Corporations and associations between individuals

This is the second in a series of posts on corporations adapted from CCP Founder Brad Smith’s comments on an article that appeared in The Frum Forum on Tuesday, October 27th. Some of the information provided by Brad in the comments section was so informative, we made the decision to appropriate the text and repurpose it as a series of blog posts. 

As mentioned in the previous post in this series on corporate rights, corporate personhood does not mean corporations are literally considered persons. It simply means that corporations exercise all the rights that we can exercise in association with others. Thus, a corporation cannot vote – voting is an individual act, that you do singularly, not with another. It cannot hold office, just as Joe can’t act as Senator on weekdays and Jill as Senator on weekends, holidays, and for one month during the summer. Corporations cannot invoke the Fifth Amendment against self-incrimination, just as if you and I conspired to commit a crime together, I could not waive your Fifth Amendment right, or prohibit you from exercising it. But corporations can, as noted, contract, own property, commit torts, and yes, speak as a group.

However, opponents of “corporate personhood” argue that corporations give up their rights by incorporating and “accepting” limited liability.

No.

First, the benefits one gains by incorporating are irrelevant. Generally, people point to two benefits: unlimited life, and limited liability. Neither affects the ability of its members to speak, or counts as some grand gift from the state.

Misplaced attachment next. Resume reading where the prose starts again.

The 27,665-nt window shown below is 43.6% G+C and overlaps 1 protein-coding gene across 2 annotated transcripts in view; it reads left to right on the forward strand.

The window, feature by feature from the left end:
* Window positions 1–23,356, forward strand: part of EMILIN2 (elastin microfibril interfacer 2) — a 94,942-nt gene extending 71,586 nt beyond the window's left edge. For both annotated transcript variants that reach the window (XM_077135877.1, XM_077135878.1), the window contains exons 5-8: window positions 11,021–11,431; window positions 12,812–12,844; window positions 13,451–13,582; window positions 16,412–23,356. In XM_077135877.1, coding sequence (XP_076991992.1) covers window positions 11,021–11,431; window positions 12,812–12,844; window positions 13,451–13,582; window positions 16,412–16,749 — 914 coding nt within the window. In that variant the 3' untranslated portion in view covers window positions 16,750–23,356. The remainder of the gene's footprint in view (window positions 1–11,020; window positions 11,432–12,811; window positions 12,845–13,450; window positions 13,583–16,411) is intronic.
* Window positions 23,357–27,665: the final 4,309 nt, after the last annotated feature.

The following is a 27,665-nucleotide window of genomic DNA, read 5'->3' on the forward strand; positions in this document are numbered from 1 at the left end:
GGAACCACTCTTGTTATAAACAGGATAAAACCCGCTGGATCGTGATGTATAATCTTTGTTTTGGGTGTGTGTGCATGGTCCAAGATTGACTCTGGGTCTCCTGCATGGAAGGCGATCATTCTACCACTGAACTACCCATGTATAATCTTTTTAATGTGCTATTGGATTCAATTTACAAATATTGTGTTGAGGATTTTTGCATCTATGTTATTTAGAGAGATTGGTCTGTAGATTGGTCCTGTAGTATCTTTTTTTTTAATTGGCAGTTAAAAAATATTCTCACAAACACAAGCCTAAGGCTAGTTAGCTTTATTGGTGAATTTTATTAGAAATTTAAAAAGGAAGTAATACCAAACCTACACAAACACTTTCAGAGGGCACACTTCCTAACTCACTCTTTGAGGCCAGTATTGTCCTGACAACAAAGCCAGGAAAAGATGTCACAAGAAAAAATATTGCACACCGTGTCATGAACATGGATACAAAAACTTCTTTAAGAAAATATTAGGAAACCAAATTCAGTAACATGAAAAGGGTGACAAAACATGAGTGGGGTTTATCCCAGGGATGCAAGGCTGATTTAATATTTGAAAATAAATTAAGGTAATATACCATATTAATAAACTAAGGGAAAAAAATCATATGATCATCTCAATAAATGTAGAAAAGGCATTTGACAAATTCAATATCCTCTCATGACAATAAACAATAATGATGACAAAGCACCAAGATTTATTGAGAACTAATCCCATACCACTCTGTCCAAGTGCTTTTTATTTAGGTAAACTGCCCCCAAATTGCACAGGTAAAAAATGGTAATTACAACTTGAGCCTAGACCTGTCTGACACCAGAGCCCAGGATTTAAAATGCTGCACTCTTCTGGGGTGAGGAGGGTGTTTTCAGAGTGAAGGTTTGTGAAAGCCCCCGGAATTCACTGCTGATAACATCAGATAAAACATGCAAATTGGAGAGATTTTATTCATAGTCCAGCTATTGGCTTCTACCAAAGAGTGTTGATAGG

Limited liability does not limit the liability of the group – it limits the liability of the individuals to that which they have contributed to the group. A corporation can always be sued for all its assets. But how many people would buy shares of Microsoft or the Limited if doing so meant all their worldly possessions were at risk of loss if the corporation – the group – sold a defective product?

People found a simple way around this. When you deal with a corporation, you know it has limited liability – that you can’t go after the homes and cars and unrelated retirement accounts of the shareholders. For that, you get goods at much lower cost. From the standpoint of corporate speech, limited liability makes no difference – there is no point in investing money in a corporation simply so it can spend it all on political speech. Nothing is gained in doing so.

Similarly, the unlimited lifespan of corporations is irrelevant to it right to speak. At any moment, it is speaking for the current members. We don’t restrict the rights of people to speak simply because they may decide to pass assets on to their children in the future, or give them to charity, perhaps in a trust that will far outlast them. If anything, the unlimited lifespan of a corporation gives it an incentive to take a long-term perspective, which is lacking from politics.